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Excitement digging

December 10, 2011

For months I have been feeling badly because I am sharing a house and I understood that my dog was digging holes in the backyard. I never actually caught him in the act, but when the older dog was there alone there were no holes. So it stood to reason that it was a bad puppy.

I sat on watches and never caught him digging, but he did have moss in his paws, so again he was the suspect. Finally one day I saw both dogs working together on a hole that a rainspout created.

Outside of this time I never saw digging happen again. Fig is very exercised and his off-leash dog pack leader said he has never tried to dig…so what the heck?

I decided to stage a stake out this morning after my roommate accused Fig of digging up the compost bin. I put Fig out and watched from the bathroom window where they could not see me (they check for humans often). I finally got lucky. Digging commenced after 15 minutes – BUT WAIT – IT IS NOT FIG IN THE HOLE!!

I ran for my video camera because I knew that my roommate was not going to believe me. What I caught on film was excitement digging. The older Shepherd wanted to get Fig Schnauzer to play and would go to the tree and violently dig for brief seconds and bark to get Fig excited. Then the Shepherd would leave the hole, fig would walk up to look, and the Shepherd would rush back happy and defend the hole happily. All this worked and moments later they were rushing around wrestling.

When I put Fig in the yard often they do not play. It takes a long while for them to get started. It would take months of full time watching to stop this behavior because the digging doesn’t happen every day. Because my housemate is very involved outside the home, I would have to do the work. Otherwise I would need to keep Fig indoors when I am not with him. I don’t want to feel like my pup can’t go out and play, but my pup’s presence is inspiring this behavior.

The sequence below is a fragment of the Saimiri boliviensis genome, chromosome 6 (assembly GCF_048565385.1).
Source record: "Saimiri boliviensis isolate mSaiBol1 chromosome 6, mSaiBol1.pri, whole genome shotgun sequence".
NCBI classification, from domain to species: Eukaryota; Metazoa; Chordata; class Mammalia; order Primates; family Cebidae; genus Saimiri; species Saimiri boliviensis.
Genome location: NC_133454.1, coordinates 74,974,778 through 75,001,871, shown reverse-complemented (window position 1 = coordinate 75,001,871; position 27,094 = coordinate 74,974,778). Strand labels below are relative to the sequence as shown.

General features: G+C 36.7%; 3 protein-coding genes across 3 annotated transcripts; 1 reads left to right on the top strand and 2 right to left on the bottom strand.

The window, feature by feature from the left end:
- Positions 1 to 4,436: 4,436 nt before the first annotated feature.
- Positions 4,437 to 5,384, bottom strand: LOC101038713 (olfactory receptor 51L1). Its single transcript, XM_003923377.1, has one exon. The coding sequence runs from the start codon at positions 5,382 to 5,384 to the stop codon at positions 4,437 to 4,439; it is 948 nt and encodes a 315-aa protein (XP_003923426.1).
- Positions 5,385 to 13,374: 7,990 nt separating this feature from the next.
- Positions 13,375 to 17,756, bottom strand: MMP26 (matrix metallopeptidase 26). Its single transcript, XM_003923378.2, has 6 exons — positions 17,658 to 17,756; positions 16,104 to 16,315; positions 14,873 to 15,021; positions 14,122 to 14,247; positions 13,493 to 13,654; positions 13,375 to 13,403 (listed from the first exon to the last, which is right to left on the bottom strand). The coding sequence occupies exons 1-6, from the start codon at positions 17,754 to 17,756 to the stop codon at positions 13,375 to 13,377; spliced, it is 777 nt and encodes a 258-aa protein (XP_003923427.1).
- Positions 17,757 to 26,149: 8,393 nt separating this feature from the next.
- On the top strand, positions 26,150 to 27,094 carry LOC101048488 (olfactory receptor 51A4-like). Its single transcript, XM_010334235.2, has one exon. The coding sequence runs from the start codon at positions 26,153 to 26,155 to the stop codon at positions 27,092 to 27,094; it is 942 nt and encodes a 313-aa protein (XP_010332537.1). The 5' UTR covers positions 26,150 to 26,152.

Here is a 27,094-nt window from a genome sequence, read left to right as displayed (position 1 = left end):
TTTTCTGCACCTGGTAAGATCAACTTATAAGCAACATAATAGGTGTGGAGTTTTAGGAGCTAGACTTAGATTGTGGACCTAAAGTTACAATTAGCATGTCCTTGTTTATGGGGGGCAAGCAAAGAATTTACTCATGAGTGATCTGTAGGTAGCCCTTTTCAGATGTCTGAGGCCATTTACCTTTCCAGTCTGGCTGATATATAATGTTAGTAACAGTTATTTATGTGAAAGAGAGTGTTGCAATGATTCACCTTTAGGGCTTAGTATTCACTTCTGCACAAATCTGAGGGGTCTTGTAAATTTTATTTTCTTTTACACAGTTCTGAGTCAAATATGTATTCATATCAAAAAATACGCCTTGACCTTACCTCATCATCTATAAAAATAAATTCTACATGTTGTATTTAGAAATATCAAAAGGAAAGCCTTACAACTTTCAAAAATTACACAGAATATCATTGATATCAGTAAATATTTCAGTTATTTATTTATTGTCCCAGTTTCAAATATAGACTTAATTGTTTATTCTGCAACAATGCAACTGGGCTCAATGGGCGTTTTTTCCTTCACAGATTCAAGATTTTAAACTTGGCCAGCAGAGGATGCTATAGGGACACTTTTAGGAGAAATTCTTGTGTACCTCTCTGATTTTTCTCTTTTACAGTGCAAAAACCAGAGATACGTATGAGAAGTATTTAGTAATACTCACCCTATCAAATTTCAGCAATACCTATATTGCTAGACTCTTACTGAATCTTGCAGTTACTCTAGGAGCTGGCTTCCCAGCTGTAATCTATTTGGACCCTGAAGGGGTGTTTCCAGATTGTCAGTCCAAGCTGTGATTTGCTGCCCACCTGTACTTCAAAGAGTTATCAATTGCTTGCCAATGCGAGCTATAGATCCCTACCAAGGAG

I watched the video clips and thought to listen for the play bark. Then I would be able to stop the digging without watching all the time. Unfortunately, that will not work in this situation because the Shepherd is a chronic barker. She yips at squirrels with a play bark and barks at people passing the house all day.

I suggested that my housemate put her dog’s poop in the hole to see if that would work, like I thought it was working for Fig. Honestly I am not sure her dog is really thinking. It looks like a wild instinctual snap of the brain.

I differ from my housemate when it comes to dog ownership. I pay for service midday to keep Fig fit and happy. Not everyone is willing to come home or pay for an exercise service. This must change. Dogs need to run and be dogs every day, not just the weekend. In my opinion, leash walking is great, but it doesn’t do the job well enough. Owners must keep high energy activity part of the daily routine.

Back to crossing my fingers that the “poop in the hole trick” will work.


From → Training

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